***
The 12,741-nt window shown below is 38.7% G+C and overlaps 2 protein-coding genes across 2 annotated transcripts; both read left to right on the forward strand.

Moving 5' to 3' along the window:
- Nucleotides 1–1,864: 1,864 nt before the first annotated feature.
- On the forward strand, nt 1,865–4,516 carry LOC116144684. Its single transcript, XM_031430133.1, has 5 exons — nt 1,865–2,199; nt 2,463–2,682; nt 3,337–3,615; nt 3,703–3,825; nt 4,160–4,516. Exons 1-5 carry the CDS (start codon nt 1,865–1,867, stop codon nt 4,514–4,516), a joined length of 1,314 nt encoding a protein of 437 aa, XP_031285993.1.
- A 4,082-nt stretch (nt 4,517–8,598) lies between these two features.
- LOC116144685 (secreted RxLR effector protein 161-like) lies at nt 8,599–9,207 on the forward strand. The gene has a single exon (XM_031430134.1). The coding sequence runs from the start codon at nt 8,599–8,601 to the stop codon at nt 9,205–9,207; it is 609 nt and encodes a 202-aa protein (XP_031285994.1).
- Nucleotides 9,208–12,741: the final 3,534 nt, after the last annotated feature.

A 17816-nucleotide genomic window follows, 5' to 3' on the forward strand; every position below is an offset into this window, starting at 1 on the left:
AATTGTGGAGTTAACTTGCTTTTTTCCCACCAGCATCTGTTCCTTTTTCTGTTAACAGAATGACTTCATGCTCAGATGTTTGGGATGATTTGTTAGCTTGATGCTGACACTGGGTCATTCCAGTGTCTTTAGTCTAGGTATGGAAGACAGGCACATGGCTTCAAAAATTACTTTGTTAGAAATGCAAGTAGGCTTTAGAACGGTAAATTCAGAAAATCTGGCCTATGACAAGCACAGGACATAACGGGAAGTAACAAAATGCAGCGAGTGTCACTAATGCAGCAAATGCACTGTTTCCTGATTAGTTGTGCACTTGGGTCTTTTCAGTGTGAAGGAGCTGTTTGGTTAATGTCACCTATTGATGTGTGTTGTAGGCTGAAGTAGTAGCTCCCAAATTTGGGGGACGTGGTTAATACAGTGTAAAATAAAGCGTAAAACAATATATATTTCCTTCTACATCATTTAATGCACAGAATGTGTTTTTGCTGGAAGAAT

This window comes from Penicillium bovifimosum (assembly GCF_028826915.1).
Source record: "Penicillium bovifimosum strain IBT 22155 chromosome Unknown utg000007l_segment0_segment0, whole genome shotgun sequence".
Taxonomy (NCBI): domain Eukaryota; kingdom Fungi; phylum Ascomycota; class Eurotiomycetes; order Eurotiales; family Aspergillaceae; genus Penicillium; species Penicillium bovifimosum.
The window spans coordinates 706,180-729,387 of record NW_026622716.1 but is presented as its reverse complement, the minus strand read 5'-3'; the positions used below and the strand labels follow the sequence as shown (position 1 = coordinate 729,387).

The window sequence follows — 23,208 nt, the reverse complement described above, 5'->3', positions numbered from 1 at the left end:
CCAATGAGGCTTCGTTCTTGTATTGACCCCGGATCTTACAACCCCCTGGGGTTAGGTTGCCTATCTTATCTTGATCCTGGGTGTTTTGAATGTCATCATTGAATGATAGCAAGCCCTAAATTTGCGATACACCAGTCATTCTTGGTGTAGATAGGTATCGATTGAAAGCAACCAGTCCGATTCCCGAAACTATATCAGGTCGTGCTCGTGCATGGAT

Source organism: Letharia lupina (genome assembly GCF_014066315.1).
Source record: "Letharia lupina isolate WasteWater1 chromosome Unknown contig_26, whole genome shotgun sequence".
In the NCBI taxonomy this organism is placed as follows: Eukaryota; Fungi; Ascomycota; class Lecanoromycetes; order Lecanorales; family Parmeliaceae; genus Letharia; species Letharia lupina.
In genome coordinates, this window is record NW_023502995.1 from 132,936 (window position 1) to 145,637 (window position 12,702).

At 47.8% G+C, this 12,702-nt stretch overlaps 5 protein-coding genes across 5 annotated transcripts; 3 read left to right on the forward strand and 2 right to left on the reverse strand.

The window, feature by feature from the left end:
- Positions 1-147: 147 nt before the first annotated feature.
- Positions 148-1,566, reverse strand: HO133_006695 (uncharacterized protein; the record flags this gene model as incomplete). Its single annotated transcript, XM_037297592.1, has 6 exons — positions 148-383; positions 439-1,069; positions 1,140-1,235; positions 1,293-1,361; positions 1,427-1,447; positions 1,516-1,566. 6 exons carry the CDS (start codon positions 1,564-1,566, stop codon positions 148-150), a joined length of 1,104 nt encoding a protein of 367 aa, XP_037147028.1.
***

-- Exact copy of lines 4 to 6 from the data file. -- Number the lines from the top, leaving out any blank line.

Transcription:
- On the forward strand, nt 1,865–4,516 carry LOC116144684. Its single transcript, XM_031430133.1, has 5 exons — nt 1,865–2,199; nt 2,463–2,682; nt 3,337–3,615; nt 3,703–3,825; nt 4,160–4,516. Exons 1-5 carry the CDS (start codon nt 1,865–1,867, stop codon nt 4,514–4,516), a joined length of 1,314 nt encoding a protein of 437 aa, XP_031285993.1.
- A 4,082-nt stretch (nt 4,517–8,598) lies between these two features.
- LOC116144685 (secreted RxLR effector protein 161-like) lies at nt 8,599–9,207 on the forward strand. The gene has a single exon (XM_031430134.1). The coding sequence runs from the start codon at nt 8,599–8,601 to the stop codon at nt 9,205–9,207; it is 609 nt and encodes a 202-aa protein (XP_031285994.1).